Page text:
3. Definition. This is the human response characteristic that has been approved by NANDA. The label provides a clear and precise description that helps to delineate its meaning so that it can easily be differentiated from similar diagnoses.
  4. Risk factors. Risk factors is a label that encompasses the factors that can and imposes vulnerability on the community, family or an individual. The risk factors include elements such as genetic, environment, and psychological or physiological factors.
  5. Diagnostic statement support. This is the data that supports the nursing diagnosis and is vital to the success of the process. The data is collected during the assessment phase.

The NANDA Nursing Diagnosis List

The NANDA nursing diagnosis list is simply a list as the name suggests that is designed to guide a nurse in the diagnosis of different conditions and come with the right plan for intervention to offer the patient the required and necessary care. NANDA has prepared lists for most conditions, diseases, and nursing procedures. They have new lists every year, for example, there is NANDA nursing diagnosis 2013 and also NANDA nursing diagnosis 2014.

Although a list can contain some of the items or things from the previous years, it also has a plenty of updates and advancements that are in tune with the ever-changing nursing environment. There are also nursing lists that are made to cover a particular period, for example, the diagnoses list for 2012-2014. The lists come in different forms, and you can choose the entire list that contains all the NANDA diagnoses, a list for a particular condition or one for a particular domain such as Sexuality or Life Principles.

The approved diagnoses list includes:

1. Exchanges

• Excess nutrient: nutritional higher metabolic requirements.
• Nutritional deficiency: lower nutritional intakes which are below metabolic requirements.
• Risk of excess nutrition: chances of higher nutrient intake metabolic needs.
• Risk of infections: risk of pathogens contamination.
• Impaired body temperature risk
• Hypothermia: temperature below the normal limits
• Hyperthermia: body temperatures above the normal limits
• Ineffective thermoregulation: body temperatures fluctuation between hyperthermia and hypothermia
• Dysreflexia: non inhibition of influx of sympathetic nervous systems faces noxious stimuli which threaten life of a person with spinal cord up to D7 or even below.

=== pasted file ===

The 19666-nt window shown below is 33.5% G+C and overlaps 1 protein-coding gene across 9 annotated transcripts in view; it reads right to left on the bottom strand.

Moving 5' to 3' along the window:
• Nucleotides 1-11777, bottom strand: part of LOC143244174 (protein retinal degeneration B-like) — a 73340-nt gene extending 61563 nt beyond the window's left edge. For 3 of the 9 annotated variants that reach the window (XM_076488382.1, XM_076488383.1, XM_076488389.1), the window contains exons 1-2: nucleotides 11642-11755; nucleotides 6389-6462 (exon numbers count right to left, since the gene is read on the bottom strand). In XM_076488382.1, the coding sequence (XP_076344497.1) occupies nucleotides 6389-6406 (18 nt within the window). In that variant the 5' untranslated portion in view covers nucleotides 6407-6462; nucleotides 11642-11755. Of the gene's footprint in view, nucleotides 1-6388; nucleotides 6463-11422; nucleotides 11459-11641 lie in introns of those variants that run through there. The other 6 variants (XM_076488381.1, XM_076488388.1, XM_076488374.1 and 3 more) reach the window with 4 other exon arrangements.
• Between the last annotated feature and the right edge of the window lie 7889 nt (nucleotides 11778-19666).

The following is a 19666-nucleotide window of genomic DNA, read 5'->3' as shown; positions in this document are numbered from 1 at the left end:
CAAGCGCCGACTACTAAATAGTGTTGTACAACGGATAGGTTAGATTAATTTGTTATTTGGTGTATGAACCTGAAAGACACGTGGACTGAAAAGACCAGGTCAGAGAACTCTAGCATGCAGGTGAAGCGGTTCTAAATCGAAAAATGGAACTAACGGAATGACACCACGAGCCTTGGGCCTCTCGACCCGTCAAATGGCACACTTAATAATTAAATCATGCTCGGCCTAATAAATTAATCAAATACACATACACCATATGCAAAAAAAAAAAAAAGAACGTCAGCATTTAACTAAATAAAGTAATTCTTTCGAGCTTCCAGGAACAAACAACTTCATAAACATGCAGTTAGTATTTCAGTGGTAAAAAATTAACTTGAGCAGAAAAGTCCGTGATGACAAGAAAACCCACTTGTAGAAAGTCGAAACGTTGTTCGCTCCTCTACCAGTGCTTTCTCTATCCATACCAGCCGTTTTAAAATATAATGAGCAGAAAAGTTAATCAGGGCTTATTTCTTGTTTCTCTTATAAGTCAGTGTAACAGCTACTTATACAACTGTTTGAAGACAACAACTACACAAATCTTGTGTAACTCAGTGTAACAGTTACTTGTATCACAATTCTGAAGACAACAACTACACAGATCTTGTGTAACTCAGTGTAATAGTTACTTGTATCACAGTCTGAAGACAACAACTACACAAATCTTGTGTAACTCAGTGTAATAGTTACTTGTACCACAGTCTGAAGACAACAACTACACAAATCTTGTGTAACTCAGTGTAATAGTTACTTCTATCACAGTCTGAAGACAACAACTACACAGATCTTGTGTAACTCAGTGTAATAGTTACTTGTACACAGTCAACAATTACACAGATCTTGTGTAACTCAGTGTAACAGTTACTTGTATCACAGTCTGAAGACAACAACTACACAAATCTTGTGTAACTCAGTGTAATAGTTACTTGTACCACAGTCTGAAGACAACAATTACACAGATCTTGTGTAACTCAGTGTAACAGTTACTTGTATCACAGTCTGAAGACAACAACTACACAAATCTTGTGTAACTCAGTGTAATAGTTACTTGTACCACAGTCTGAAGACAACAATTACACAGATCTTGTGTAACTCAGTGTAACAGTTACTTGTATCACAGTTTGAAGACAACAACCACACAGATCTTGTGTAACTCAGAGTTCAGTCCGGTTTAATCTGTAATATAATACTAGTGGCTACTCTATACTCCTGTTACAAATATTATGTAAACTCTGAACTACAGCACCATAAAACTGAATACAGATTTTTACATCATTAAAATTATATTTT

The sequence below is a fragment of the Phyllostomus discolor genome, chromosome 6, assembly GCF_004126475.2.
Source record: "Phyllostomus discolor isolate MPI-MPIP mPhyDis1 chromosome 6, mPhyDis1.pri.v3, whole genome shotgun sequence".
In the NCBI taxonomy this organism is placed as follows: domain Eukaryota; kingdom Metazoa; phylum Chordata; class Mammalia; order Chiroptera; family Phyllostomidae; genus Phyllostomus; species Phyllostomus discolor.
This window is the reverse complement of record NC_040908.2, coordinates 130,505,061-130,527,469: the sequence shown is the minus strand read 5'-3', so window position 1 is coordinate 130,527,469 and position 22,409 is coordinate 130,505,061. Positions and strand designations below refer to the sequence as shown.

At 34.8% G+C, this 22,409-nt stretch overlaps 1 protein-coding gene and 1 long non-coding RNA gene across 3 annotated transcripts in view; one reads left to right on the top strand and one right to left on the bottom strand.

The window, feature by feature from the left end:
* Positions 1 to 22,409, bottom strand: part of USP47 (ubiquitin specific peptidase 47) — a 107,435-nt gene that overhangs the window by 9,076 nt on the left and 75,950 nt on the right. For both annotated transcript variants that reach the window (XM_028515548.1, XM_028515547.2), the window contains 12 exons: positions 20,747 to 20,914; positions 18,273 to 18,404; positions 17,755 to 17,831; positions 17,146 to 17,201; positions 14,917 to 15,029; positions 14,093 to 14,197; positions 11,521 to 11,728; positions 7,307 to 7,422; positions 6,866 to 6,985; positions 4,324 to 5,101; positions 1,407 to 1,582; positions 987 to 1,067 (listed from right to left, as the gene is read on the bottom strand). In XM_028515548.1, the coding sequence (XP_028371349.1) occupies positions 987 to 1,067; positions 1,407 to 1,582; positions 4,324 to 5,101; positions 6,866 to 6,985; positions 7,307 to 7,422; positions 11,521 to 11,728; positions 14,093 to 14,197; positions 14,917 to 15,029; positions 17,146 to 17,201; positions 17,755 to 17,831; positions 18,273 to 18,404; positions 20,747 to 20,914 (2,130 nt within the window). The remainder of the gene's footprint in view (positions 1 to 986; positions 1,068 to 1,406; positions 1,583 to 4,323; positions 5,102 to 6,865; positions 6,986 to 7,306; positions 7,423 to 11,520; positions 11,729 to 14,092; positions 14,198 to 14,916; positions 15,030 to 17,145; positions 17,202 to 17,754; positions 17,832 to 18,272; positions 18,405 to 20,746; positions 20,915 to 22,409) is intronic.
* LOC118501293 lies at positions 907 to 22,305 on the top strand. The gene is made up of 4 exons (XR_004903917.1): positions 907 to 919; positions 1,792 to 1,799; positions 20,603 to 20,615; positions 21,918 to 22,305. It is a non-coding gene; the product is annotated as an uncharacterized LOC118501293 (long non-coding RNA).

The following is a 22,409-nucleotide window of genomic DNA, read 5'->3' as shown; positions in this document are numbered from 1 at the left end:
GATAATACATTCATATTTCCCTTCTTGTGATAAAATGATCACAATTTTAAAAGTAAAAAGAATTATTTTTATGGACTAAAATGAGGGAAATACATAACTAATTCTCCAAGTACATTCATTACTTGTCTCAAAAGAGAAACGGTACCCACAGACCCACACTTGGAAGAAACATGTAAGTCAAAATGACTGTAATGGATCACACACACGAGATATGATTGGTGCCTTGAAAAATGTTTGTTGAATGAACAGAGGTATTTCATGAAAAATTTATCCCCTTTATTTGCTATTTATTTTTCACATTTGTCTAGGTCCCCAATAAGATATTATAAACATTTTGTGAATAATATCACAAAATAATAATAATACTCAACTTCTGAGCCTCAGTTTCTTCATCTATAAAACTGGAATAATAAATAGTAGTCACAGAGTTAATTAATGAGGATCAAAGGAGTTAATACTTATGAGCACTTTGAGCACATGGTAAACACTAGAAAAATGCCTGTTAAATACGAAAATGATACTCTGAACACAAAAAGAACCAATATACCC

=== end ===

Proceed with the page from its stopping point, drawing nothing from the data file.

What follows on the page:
• Constipation: changes in the normal bowel habits often characterized by decrease of stool and emission of hard and dry stool.
• Decreased cardiac output
• Ineffective airway clearance
• Ineffective mode of breathing: the mode of breathing doesn’t allow correct filling or emptying of lungs.
• Inability to maintain spontaneous breathing.
• Intolerance assisted ventilation cessation.
• Risks of accident
• Choking risks
• Risks of poisoning: higher risks of getting into contact with harmful substances in enough quantities to cause poisoning.
• Risk of trauma
• Aspiration suction risk
• Immobility syndrome risk
• Damage of tissue integrity risk to skin damages
• Disruption of energy field

2. Communication

• Impairment of verbal communication: inability or difficulty in understanding languages in interpersonal reactions.

3. Relations

• Social interaction disruptions: excessive, ineffective or inadequate social relations
• Social isolation
• Risk of loneliness
• Disturbance in role performance
• Disturbance in parenting exercise
• Sexual dysfunction
• Family dynamics disruption
• Failure in caregiver role performance
• Family dynamics disruptions
• Sexuality disruption: changes in sexual health.

4. Values

• Spiritual distress
• Spiritual well being: possibly updating.

5. Choice

• Ineffective individual dealing strategies
• Failure to adapt to health status changes
• Coping strategies defensive: the defensive system against things that seem to threaten positive self image and this results to systematic oneself overestimation.
• Denial not constructive
• Inefficient family coping strategies
• Ineffective community coping strategies

6. Movement

• Impaired physical mobility
. Peripheral neuromuscular dysfunction risk
• Injury risk in perioperative
• Intolerance to activity
• Fatigue
• Activity intolerance risk
• Sleep patterns disruptions
• Lack of leisure
• Total or partial disability to eat
• Partial or total swallowing disability
• Interrupted breastfeeding
• Partial or total disability to wash
• Total or partial disability to use a toilet
• Growth and development disturbance
• Behavioral disorganization in infants

7. Perceptions

• Body image disturbance: changes in how a person view his body image
• Self esteem disturbance
• Disturbance of personal identity: inability to distinguish between oneself and the outside world.
• Altered sensory perception
• Loss of hope
• Feeling of powerlessness

8. Knowledge

• Lack of knowledge
• Environment misinterpretation syndrome
• Acute confusion
• Chronic confusion
• Operation of thought alteration
• Memory problems

9. Sensations and emotions

• Acute pain
• Chronic pain